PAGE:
Thursday, Sept. 26, 2013: NASA/ESA Hubble Space Telescope's Wide Field Camera 3 photographed the massive galaxy cluster MACS J0152.5-2852 in detail. Almost every object seen in the image represents a galaxy containing billions of stars. Galaxies do not randomly distribute themselves in space, rather concentrating by the hundreds through the action of mutual gravity. Elliptical galaxies, similar to the yellow fuzzy objects seen in the image, most often appear close to the center of galaxy clusters. Spiral galaxies, indicated by bluish patches, usually lie further out, more isolated.

— Tom Chao

Mars TARs

NASA/JPL/University of Arizona

Friday, Sept. 27, 2013: The Noctis Labyrinthus region of Mars lies high on the Tharsis rise in the upper reaches of the Valles Marineris canyon system. Two types of windblown sediments stand out in this image. A network of pale reddish ridges with a frost-like appearance surrounds bedrock knobs. The pale ridges resemble the simpler “transverse aeolian ridges” (TARs) common in the equatorial regions of Mars. Researchers have an incomplete understanding of TARs, and attribute them variously to dunes produced by reversing winds, coarse grained ripples, or indurated (hardened by fibers) dust deposits.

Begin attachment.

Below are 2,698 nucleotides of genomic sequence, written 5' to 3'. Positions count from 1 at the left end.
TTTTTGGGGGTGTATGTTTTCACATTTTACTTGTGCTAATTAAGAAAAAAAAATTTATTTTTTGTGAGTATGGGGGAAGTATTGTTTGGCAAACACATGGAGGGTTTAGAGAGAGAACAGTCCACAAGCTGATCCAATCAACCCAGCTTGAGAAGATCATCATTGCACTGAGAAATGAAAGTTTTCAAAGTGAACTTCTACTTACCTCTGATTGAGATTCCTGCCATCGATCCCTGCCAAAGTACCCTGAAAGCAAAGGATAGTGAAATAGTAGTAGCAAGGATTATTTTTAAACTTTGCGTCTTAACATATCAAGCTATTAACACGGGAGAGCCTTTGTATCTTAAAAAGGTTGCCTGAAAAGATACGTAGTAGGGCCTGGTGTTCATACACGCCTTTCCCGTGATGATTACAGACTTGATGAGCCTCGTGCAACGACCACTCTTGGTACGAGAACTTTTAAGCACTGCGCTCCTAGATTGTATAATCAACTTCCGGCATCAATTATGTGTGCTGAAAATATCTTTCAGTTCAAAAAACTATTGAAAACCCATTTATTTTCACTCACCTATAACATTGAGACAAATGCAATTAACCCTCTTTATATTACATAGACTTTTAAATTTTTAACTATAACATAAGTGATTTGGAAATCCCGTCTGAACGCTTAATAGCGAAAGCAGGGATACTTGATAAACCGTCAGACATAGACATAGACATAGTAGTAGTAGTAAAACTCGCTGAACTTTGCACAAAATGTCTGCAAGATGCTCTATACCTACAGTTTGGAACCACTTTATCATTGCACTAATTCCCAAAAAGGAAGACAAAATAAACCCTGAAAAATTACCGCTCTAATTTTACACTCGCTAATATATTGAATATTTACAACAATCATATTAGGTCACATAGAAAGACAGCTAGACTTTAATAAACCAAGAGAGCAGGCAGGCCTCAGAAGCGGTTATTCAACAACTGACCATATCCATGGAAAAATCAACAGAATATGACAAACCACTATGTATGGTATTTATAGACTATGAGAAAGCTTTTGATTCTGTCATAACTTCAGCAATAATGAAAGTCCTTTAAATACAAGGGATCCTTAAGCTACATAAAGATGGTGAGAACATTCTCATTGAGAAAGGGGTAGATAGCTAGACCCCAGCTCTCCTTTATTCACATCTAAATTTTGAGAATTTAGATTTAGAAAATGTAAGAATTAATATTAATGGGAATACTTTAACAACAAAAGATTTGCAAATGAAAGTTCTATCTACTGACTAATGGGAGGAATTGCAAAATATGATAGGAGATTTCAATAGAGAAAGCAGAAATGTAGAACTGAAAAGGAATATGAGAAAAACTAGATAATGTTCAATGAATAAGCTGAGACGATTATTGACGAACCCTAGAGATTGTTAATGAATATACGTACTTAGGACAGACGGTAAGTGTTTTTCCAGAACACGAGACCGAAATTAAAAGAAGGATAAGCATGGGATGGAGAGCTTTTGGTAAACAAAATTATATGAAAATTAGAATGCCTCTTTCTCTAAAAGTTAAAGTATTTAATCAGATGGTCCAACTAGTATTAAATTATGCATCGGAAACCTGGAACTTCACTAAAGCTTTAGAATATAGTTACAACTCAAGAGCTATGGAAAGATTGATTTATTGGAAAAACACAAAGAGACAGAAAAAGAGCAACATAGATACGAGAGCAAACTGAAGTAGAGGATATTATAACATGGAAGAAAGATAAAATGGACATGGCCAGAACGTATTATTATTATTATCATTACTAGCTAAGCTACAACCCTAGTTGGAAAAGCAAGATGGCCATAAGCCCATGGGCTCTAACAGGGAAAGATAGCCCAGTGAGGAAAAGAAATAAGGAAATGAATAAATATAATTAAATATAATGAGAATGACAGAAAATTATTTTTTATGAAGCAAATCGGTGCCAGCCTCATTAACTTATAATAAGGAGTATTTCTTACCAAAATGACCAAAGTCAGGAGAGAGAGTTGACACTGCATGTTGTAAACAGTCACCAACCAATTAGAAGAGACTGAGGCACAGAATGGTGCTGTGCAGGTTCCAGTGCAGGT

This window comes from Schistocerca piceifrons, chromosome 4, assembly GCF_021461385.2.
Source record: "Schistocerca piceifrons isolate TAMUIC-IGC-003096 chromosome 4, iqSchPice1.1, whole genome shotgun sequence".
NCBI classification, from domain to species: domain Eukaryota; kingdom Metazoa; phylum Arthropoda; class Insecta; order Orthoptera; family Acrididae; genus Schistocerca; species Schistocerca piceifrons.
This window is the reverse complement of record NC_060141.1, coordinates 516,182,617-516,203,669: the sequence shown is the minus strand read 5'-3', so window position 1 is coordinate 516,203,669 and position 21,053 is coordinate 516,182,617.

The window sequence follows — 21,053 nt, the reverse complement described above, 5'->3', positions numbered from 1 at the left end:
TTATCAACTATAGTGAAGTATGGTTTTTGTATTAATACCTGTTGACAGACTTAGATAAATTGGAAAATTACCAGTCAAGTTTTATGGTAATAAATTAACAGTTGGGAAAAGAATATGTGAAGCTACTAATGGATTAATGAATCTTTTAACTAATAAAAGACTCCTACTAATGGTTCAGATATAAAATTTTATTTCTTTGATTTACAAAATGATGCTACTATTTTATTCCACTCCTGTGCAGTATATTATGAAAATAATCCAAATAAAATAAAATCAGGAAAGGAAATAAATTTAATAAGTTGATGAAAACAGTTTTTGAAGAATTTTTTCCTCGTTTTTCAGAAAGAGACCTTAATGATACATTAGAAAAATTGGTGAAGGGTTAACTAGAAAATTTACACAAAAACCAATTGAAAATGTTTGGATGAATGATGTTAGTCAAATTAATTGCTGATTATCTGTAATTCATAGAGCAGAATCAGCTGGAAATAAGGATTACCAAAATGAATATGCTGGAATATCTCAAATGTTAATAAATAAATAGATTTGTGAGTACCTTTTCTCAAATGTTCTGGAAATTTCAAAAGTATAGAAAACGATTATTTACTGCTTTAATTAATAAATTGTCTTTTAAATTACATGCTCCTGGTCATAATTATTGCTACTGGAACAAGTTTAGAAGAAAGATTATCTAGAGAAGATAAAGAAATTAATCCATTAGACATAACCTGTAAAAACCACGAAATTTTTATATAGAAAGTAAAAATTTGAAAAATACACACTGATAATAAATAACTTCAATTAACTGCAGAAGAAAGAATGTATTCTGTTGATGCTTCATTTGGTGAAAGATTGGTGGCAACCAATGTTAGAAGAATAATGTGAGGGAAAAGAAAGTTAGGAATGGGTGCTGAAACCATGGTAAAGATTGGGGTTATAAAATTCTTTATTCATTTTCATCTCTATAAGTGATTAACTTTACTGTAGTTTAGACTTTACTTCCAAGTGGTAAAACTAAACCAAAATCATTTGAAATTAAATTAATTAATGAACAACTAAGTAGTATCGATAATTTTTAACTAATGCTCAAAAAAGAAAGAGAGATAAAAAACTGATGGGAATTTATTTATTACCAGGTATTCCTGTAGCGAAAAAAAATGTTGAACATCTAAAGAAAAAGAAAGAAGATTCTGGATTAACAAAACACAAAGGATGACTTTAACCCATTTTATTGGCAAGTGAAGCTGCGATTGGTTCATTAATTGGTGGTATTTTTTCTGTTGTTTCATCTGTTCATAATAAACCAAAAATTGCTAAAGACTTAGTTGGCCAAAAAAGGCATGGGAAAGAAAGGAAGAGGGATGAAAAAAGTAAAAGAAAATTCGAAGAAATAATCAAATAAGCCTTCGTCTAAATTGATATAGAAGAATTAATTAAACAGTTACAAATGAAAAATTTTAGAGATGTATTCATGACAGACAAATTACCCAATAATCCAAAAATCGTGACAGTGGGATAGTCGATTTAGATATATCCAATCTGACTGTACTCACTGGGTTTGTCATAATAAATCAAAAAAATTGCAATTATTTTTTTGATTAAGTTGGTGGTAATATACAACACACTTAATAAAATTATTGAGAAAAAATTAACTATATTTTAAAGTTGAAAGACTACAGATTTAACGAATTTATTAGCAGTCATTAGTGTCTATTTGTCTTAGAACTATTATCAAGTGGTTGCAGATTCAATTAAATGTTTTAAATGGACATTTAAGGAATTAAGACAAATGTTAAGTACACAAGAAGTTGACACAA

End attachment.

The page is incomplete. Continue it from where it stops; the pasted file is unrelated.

Dark sand dunes comprise the second type of windblown sediment visible in this image. The dark sand dune just below center displays features similar to active sand dunes observed elsewhere on Mars, including sets of small ripples crisscrossing the top of the dune. The dark dunes consist of grains composed of iron-rich minerals from volcanic rocks on Mars, unlike the pale quartz-rich dunes of Earth. This image clearly shows the dark sand layered on top of the pale TAR network, indicating that the sand dunes appeared more recently than the TARs.

— Tom Chao